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Immigration Judge Charles Conroy made two false allegations of fact in baseless complaint made against associate attorney

After a careful, detailed review of all the evidence available to me, I have determined it is necessary to inform the general public, particularly immigration attorneys and immigration judges, of the following complaint I lodged with EOIR against Immigration Judge Charles Conroy.

Judge Conroy should and must be prevented making false allegations of fact against attorneys who appear before him.


In re-reading Judge Conroy’s original complaint, I realized he made 2 false allegations of fact instead of just one.

The second one: “she also claimed that her notice of hearing had a date for March of 2019…”

Again, Judge Conroy’s allegation is false on its face: our associate’s actual claim was that her hearing notes reflected a date for a March 2019 master calendar hearing date.

Directly transcribed from the audio of the hearing:

Over two minutes after Judge Conroy  ordered respondents removed in absentia and stated “I am going to make a referral to the EOIR ethics office for your failure to appear today, our associate said: “I have my hearing notes here, your honor…it says here… it says the next master from my hearing notes is March…2019. I think I have the notice of hearing for that particular case, I am not sure, I will have to look in the file…” (Judge Conroy never gave our associate an opportunity to look in the file for the actual physical hearing notice. The failure to appear was solely due to a simple mistake made in the hearing notes, which occurred only one time over the course of almost 2 years with our firm. Also, another Immigration Judge granted our motion to reopen shortly after the February hearing before IJ Conroy.)

Again, like the first false allegation, Judge Conroy evidently did not carefully review the audio record of proceeding because he falsely alleged that our associate “…claimed that her notice of hearing had a date for March of 2019.”

End note.

Here is my complaint, followed by Judge Conroy’s original complaint to EOIR Disciplinary counsel:

Immigration Judges Asylum Grants & Denials in FY 2018-2019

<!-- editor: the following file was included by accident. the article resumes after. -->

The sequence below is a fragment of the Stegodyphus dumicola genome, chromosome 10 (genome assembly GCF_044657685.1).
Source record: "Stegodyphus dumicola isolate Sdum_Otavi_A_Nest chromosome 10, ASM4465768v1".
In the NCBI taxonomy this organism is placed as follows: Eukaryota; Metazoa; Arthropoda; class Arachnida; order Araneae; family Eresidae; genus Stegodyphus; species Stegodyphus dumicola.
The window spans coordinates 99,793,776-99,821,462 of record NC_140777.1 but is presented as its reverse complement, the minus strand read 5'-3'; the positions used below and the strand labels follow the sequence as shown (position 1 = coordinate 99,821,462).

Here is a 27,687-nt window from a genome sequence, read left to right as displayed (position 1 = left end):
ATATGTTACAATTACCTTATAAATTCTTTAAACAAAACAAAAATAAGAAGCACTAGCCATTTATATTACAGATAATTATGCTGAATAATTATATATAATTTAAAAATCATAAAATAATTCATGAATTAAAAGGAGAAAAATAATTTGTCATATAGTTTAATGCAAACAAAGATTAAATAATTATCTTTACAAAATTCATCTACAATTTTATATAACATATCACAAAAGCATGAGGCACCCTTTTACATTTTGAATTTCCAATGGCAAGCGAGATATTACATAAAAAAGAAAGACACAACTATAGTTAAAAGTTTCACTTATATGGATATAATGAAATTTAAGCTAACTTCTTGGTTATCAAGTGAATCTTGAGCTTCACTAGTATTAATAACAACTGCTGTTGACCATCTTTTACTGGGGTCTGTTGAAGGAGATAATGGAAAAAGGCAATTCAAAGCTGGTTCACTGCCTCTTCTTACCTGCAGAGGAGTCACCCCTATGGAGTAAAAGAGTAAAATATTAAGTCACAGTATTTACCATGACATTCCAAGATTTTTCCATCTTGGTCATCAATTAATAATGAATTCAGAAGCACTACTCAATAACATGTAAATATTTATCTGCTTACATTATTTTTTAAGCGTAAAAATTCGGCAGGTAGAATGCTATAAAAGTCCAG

After over 7 months, EOIR finally provided the Immigration Judges’ asylum grants and denials for FY 2018 and FY 2019, respectively.

To see the same statistics from FY 2014 to FY 2017, see this previous post. (which took less than 1 month for responsive records)

Of note is the asylum grants and denials for the 6 Immigration Judges who AG William Barr hand-picked for the Board of Immigration Appeals in 2019:

2 of the 6 new BIA members–Hunsucker and Cassidy–denied all their asylum cases in FY 2019.

All 6 of the new BIA members had asylum grant rates of below 10% in FY 2019.

Judge Gorman and Goodwin’s asylum grant rates dropped precipitously in FY 2019–from 14% to 3% and 9% to 3 %, respectively.

Immigration Judge Stuart Couch:

FY 2018: 210 asylum denials. 3 asylum grants. Grant rate: 1.4%

FY 2019: 166 asylum denials. 9 asylum grants. Grant rate: 5%

Immigration Judge Earle Wilson:

FY 2018: 226 asylum denials. 9 asylum grants. 3.8% grant rate.

FY 2019: 110 denials. 3 asylum grants. 2.6 % grant rate.

Immigration Judge William Cassidy:

FY 2018: 24 asylum denials. 1 asylum grant. 4% grant rate.

FY 2019: 40 asylum denials. 0 asylum grants. 0% grant rate.

Immigration Judge Keith Hunsucker:

FY 2018: 19 asylum denials. 0 asylum grants. 0% grant rate.

FY 2019: 35 asylum denials. 0 asylum grants. 0% grant rate.

Immigration Judge Stephanie Gorman:

FY 2018: 174 asylum denials. 30 asylum grants. 14.7% grant rate.

FY 2019: 281 asylum denials. 11 asylum grants. 3.76% grant rate.

Immigration Judge Deborah Goodwin:

FY 2018: 302 asylum denials. 33 asylum grants. 9.85 % grant rate.

FY 2019: 177 asylum denials. 6 asylum grants. 3.27% grant rate.

For reference purposes, the average grant rate for FY 2018 and FY 2019 was 33% and 29%, respectively.

WordPress’s customer service is a Kafkaesque nightmare.

See the chat transcripts below, straight out of Office Space’s classic “just a moment please” scene over and over again.

“Taking a look, one moment”

“A few more moments”

“One moment as I create this payment request…”

“One moment”

“Ok thanks, one moment

Then a moment became a day.

“I can explain this: Domain retrievals generally take about a day. So a two hour wait is very common.”

“…but it may still take up to a day.”

Then back to another vague measurement:

“As mentioned before, we’ll just need a bit more time.”